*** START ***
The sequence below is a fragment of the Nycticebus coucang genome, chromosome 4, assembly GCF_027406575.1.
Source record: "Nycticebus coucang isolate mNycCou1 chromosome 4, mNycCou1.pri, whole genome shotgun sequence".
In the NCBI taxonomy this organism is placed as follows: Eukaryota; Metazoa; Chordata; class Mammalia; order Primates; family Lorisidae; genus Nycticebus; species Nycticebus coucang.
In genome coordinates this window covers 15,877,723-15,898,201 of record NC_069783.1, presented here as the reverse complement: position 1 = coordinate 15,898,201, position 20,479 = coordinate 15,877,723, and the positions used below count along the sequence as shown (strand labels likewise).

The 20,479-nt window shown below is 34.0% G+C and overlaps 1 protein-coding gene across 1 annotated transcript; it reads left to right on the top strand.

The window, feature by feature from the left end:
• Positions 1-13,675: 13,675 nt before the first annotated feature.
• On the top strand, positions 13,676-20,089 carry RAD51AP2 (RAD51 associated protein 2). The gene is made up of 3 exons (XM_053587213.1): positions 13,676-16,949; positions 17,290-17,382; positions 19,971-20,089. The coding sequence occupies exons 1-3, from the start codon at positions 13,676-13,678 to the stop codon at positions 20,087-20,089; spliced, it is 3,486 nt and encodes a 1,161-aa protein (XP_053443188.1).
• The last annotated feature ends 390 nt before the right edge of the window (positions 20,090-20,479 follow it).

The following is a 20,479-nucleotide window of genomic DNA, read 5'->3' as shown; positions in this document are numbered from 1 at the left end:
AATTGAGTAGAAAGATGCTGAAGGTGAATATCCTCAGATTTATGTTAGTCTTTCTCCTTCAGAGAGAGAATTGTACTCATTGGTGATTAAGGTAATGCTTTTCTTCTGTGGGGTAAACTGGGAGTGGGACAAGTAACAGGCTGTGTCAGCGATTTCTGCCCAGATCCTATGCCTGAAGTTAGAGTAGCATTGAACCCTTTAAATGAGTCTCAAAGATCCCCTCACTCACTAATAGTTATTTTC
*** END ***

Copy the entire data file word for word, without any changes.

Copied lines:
The sequence below is a fragment of the Nycticebus coucang genome, chromosome 4, assembly GCF_027406575.1.
Source record: "Nycticebus coucang isolate mNycCou1 chromosome 4, mNycCou1.pri, whole genome shotgun sequence".
In the NCBI taxonomy this organism is placed as follows: Eukaryota; Metazoa; Chordata; class Mammalia; order Primates; family Lorisidae; genus Nycticebus; species Nycticebus coucang.
In genome coordinates this window covers 15,877,723-15,898,201 of record NC_069783.1, presented here as the reverse complement: position 1 = coordinate 15,898,201, position 20,479 = coordinate 15,877,723, and the positions used below count along the sequence as shown (strand labels likewise).

The 20,479-nt window shown below is 34.0% G+C and overlaps 1 protein-coding gene across 1 annotated transcript; it reads left to right on the top strand.

The window, feature by feature from the left end:
• Positions 1-13,675: 13,675 nt before the first annotated feature.
• On the top strand, positions 13,676-20,089 carry RAD51AP2 (RAD51 associated protein 2). The gene is made up of 3 exons (XM_053587213.1): positions 13,676-16,949; positions 17,290-17,382; positions 19,971-20,089. The coding sequence occupies exons 1-3, from the start codon at positions 13,676-13,678 to the stop codon at positions 20,087-20,089; spliced, it is 3,486 nt and encodes a 1,161-aa protein (XP_053443188.1).
• The last annotated feature ends 390 nt before the right edge of the window (positions 20,090-20,479 follow it).

The following is a 20,479-nucleotide window of genomic DNA, read 5'->3' as shown; positions in this document are numbered from 1 at the left end:
AATTGAGTAGAAAGATGCTGAAGGTGAATATCCTCAGATTTATGTTAGTCTTTCTCCTTCAGAGAGAGAATTGTACTCATTGGTGATTAAGGTAATGCTTTTCTTCTGTGGGGTAAACTGGGAGTGGGACAAGTAACAGGCTGTGTCAGCGATTTCTGCCCAGATCCTATGCCTGAAGTTAGAGTAGCATTGAACCCTTTAAATGAGTCTCAAAGATCCCCTCACTCACTAATAGTTATTTTC